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MSF in Somalia, 2008
Field Staff: 1,348
Reason for Intervention:
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For many years Somalis have been subjected to violence, forced to flee their homes, and denied adequate food and access to healthcare. A range of factors, including the collapse of the local economy, the inability to transport and deliver food aid, drought, inflation, high international food prices, and a drastic reduction in humanitarian aid have exacerbated people’s already appalling living conditions.
Doctors Without Borders/Médecins Sans Frontières (MSF) experienced the impact of Somalia's insecurity firsthand in January, when three MSF field workers were killed and three projects in Kismayo, Mogadishu, and Bosasso were forced to close. In April, intense fighting across the country and specific threats against foreign aid workers forced MSF to evacuate all of its international staff from Somalia. However, MSF’s projects continue, run by dedicated Somali staff, supported by international staff based in Nairobi who visit whenever security allows.
On the road from Mogadishu to Afgooye, where thousands of people have been forced to flee the violence of the capital, there are thought to be more than 300,000 displaced people living in terrible conditions. MSF has been in the area since 2007: supporting a private clinic; running an outpatient department, pediatric ward, cholera treatment center, and nutrition program; and managing the distribution of water, blankets, and other non-food items.
During 2008, MSF staff saw a huge rise in the number of children needing nutritional care in its intensive and mobile feeding centers in Hawa Abdi and Afgooye. Medical teams treated more than 15,500 malnourished children under the age of five. More than 2,000 of the children were admitted to intensive care, but most were cared for as outpatients.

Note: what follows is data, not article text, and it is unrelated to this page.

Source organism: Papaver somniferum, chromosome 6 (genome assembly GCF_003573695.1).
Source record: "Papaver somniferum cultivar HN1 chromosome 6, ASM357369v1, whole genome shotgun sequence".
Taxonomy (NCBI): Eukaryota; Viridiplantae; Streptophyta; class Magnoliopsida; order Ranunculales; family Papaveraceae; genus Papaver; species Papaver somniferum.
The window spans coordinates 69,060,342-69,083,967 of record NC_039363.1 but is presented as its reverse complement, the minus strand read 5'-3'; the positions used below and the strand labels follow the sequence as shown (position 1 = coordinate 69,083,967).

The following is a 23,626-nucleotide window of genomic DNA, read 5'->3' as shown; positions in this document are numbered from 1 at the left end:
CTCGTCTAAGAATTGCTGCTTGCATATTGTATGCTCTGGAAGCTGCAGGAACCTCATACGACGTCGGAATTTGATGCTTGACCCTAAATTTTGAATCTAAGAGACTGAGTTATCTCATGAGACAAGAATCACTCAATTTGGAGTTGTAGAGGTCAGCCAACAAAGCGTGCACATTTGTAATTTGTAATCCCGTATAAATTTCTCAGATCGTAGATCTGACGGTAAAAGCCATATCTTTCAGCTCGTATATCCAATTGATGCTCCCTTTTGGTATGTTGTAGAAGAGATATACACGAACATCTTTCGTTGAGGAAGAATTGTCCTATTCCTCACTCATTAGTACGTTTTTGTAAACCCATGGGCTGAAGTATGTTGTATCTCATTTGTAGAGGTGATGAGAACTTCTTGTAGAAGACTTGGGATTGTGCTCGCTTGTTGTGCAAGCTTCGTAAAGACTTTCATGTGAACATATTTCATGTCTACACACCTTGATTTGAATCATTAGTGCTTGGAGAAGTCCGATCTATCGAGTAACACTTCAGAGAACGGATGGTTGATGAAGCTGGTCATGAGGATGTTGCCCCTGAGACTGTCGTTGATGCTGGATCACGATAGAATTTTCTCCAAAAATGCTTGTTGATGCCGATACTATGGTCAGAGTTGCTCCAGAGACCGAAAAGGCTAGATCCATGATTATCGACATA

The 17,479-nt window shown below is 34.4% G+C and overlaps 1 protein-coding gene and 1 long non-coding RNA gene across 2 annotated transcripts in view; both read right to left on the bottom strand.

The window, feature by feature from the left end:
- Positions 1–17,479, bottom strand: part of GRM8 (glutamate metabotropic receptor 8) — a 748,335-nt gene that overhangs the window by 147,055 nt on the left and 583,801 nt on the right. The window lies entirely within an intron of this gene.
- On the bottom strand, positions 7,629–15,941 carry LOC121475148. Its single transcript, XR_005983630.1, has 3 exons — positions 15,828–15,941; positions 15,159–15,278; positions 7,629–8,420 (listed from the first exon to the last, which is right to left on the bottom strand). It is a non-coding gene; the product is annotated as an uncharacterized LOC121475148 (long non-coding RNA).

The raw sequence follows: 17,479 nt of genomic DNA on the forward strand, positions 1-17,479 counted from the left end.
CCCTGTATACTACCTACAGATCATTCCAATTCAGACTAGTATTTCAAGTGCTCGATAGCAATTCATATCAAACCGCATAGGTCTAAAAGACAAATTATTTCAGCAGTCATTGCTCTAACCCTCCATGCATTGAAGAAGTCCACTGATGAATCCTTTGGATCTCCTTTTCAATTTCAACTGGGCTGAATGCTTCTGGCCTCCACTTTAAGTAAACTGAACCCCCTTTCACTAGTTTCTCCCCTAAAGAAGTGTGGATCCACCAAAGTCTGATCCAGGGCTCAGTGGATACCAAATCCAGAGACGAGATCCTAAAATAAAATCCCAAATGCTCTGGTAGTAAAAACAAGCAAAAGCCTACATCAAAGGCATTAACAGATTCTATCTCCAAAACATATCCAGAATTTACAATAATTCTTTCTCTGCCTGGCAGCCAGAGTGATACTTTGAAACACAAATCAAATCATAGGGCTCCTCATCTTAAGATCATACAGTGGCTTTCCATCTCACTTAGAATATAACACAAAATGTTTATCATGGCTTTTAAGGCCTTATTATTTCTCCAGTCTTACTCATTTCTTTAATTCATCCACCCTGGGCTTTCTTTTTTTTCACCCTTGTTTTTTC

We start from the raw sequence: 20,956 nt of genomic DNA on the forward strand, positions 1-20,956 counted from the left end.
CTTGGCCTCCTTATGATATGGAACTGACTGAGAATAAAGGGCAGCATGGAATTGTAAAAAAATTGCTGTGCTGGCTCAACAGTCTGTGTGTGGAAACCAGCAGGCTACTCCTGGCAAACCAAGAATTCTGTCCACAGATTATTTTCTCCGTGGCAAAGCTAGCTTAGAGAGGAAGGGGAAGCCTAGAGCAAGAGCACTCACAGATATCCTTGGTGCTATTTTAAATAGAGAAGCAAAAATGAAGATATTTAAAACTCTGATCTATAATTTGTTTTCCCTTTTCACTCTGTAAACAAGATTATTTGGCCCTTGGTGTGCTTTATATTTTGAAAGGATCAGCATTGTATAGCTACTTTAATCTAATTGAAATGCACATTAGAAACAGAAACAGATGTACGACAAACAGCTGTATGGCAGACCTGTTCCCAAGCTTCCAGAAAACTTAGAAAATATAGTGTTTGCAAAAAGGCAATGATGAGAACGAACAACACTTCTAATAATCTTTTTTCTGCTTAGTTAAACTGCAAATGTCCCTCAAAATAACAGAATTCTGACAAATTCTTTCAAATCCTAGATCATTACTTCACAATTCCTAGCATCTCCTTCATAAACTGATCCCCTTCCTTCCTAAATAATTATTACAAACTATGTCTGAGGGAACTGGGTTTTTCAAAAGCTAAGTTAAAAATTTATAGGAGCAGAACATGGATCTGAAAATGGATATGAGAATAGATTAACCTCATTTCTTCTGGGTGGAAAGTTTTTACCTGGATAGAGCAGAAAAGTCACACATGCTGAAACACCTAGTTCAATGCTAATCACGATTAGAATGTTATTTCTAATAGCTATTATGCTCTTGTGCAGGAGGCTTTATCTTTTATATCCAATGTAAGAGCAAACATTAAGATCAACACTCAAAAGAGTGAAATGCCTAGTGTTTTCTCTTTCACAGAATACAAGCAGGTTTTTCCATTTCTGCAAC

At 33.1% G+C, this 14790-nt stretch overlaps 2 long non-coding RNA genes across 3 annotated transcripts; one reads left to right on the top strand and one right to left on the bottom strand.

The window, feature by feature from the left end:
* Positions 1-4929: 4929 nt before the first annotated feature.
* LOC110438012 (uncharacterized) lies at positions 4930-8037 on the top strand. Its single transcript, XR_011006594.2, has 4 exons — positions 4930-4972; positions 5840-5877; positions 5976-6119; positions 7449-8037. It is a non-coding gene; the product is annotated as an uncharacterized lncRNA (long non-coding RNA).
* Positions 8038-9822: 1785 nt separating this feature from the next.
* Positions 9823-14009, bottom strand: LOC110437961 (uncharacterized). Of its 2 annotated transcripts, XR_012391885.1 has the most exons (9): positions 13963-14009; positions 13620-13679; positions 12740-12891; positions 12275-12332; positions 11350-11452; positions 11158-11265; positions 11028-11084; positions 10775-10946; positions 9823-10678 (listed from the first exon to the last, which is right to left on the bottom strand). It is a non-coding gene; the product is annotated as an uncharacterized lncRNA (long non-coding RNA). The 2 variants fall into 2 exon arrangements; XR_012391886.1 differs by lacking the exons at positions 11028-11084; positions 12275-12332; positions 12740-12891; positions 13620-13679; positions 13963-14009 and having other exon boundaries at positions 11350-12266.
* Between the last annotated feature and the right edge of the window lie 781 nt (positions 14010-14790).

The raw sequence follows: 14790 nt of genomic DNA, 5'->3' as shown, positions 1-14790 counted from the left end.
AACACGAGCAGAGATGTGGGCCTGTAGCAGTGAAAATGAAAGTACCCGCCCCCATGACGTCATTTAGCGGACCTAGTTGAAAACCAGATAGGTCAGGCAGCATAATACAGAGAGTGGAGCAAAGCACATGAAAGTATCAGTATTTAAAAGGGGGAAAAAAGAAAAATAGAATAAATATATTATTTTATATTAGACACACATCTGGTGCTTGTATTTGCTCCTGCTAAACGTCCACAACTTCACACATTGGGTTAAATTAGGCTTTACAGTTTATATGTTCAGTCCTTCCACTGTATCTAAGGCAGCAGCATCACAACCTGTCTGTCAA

In Mogadishu, staff in the surgery department of Danilye hospital treated 5,250 patients in the emergency room, including more than 3,000 people wounded in the conflict. More than half the patients were women and children under the age of 14. At an outpatient clinic in Mogadishu North, a further 1,400 patients who had been operated on for war-related injuries were provided with dressings. Nutrition was also a key concern, and early in the year, MSF teams started a program for severely malnourished children. Some 1,800 patients were admitted and treated. Throughout the country, MSF treated more than 18,400 children for severe malnutrition and more than 16,000 children for moderate malnutrition.
Although most international attention focused on the capital and its surroundings, MSF teams responded to huge needs in nine regions of south and central Somalia. To the north in Galcayo, medical staff treated 470 victims of violence over the course of the year. In Galgaduud, more than 600 people were operated on.
Yet it is not just victims of violence who need assistance in Somalia. Curable and preventable diseases such as diarrhea, malaria, and respiratory tract infections cause many thousands of deaths every year. Basic healthcare, such as antenatal consultations and vaccinations, were crucial to MSF’s efforts to save lives. Medical staff provided more than 727,000 outpatient consultations, 55,000 antenatal consultations, 82,000 vaccinations, and, in Jowhar, 1,500 deliveries.
MSF has worked in Somalia since 1991.